THE troubles of a governmental system in which church and state were for centuries so closely identified that responsibility could be fixed upon neither have dislocated the proportions of both in the field of history. The ever growing disintegration and disorganization of ecclesiastical government in the Teutonic or Reformed Church, have in contemporary times discredited ecclesiasticism still further, and now its most modern forms appear well-nigh contemptible as historic forces. No wonder, therefore, that the latest generations have fallen into the natural but serious error of establishing for themselves, as a judicial standpoint, the total separation of church and state, not alone institutionally but likewise historically. The stubborn efforts to explain mediævalism with little or no consideration for the unifying political influence of the church are pitiful; the widely heralded discovery that the Thirty Years' War ended ecclesiastical politics is fantastic; the so-called secular history of the revolutionary epoch, relegating church influence to a few paragraphs, utterly fails to satisfy the demand for logical sequence. When we consider the splendors of the Roman Church in its long intervals of sanity, the sound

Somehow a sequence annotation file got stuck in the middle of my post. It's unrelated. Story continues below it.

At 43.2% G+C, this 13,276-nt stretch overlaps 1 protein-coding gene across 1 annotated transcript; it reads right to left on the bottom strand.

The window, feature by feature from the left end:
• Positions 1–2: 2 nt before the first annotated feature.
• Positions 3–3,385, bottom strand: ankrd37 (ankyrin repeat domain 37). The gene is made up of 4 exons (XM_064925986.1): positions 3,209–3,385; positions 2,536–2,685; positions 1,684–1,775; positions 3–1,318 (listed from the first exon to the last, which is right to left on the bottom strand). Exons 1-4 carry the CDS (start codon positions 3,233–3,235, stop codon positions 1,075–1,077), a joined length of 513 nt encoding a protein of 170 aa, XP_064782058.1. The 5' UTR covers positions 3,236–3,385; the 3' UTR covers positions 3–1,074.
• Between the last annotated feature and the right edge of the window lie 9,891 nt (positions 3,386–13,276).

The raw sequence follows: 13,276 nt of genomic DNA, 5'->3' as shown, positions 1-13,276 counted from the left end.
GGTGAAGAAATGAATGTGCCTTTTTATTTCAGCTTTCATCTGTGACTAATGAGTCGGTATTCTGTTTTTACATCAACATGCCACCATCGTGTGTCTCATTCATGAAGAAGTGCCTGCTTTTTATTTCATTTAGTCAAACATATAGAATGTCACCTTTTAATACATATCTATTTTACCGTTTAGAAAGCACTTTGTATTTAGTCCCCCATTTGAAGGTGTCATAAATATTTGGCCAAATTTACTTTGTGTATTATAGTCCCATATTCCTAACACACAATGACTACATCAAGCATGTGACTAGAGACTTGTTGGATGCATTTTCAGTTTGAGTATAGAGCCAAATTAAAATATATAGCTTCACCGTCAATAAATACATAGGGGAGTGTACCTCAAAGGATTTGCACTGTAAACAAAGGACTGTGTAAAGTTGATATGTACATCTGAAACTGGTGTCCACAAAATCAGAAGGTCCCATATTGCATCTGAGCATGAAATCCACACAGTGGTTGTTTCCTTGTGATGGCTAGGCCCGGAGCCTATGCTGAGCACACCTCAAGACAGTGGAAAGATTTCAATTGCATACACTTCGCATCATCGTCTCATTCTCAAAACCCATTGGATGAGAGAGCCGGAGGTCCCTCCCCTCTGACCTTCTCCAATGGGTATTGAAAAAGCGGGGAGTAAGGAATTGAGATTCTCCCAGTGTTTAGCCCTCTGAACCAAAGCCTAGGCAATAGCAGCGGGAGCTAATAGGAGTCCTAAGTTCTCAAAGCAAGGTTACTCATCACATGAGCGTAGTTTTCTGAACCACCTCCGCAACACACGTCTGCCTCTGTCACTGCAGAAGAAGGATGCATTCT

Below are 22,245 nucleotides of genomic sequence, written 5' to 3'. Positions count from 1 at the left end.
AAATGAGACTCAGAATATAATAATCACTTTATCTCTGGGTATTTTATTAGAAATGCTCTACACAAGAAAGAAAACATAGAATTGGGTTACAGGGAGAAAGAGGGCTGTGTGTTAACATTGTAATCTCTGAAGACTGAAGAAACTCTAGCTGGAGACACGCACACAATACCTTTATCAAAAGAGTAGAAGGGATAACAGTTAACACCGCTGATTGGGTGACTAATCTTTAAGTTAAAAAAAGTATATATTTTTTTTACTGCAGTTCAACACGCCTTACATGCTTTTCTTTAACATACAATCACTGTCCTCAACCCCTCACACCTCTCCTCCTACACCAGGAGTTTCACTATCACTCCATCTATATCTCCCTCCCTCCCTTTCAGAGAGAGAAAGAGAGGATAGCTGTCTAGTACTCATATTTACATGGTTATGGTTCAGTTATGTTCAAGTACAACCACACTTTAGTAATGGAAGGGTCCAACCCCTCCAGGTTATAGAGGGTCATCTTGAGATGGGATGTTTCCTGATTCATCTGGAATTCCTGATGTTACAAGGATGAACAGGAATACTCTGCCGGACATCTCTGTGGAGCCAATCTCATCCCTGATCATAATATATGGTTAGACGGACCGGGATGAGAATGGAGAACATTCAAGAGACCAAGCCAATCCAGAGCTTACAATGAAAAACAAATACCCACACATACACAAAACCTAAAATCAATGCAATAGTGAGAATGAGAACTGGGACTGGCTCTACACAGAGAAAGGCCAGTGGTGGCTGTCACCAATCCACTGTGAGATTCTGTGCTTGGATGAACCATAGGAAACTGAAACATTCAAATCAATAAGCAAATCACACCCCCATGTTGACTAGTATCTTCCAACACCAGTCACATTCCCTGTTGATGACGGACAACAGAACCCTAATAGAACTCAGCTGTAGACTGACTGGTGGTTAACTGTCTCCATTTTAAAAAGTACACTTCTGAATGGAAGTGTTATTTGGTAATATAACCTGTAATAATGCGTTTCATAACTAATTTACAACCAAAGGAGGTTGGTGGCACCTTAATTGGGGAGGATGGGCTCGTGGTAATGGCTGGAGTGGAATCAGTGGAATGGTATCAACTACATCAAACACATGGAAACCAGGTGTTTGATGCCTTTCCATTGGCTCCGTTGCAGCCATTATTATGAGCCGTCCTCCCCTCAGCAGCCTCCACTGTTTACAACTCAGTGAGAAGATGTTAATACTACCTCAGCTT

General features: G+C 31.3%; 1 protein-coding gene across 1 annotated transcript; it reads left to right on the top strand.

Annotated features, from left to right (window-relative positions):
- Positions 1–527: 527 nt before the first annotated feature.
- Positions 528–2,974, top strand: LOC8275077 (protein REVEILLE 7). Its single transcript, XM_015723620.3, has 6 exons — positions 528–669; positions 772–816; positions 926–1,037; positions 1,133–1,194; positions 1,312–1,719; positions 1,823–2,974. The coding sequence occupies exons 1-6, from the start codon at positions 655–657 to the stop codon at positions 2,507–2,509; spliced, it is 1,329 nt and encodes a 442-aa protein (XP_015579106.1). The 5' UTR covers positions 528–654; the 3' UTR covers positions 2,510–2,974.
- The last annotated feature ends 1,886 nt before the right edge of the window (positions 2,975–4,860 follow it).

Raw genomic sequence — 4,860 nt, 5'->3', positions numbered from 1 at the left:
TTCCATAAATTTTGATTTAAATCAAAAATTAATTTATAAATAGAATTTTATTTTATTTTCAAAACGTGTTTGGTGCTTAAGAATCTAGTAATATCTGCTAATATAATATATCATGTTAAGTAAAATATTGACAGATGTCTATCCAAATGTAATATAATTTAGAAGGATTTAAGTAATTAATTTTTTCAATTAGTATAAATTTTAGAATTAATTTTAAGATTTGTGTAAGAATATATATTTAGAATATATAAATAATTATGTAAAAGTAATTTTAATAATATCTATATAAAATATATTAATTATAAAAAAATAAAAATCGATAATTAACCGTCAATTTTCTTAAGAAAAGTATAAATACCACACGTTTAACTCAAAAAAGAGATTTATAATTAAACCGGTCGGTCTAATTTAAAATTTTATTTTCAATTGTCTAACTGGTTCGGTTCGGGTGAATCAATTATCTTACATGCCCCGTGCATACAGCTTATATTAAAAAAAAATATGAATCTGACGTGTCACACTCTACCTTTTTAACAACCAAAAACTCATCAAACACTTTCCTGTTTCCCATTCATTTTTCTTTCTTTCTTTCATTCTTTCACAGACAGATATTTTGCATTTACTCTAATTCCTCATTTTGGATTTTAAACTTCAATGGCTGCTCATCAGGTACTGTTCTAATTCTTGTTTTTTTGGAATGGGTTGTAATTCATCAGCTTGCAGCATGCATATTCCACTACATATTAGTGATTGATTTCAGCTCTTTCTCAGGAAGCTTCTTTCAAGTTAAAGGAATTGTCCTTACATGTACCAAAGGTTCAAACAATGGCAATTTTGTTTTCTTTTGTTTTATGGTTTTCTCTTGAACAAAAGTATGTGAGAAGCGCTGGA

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Publication information: Book title: The French Revolution and Religious Reform:An Account of Ecclesiastical Legislation and Its Influence on Affairs in France from 1789 to 1804. Contributors: William Milligan Sloane - Author. Publisher: Charles Scribner's Sons. Place of publication: New York. Publication year: 1901. Page number: vii.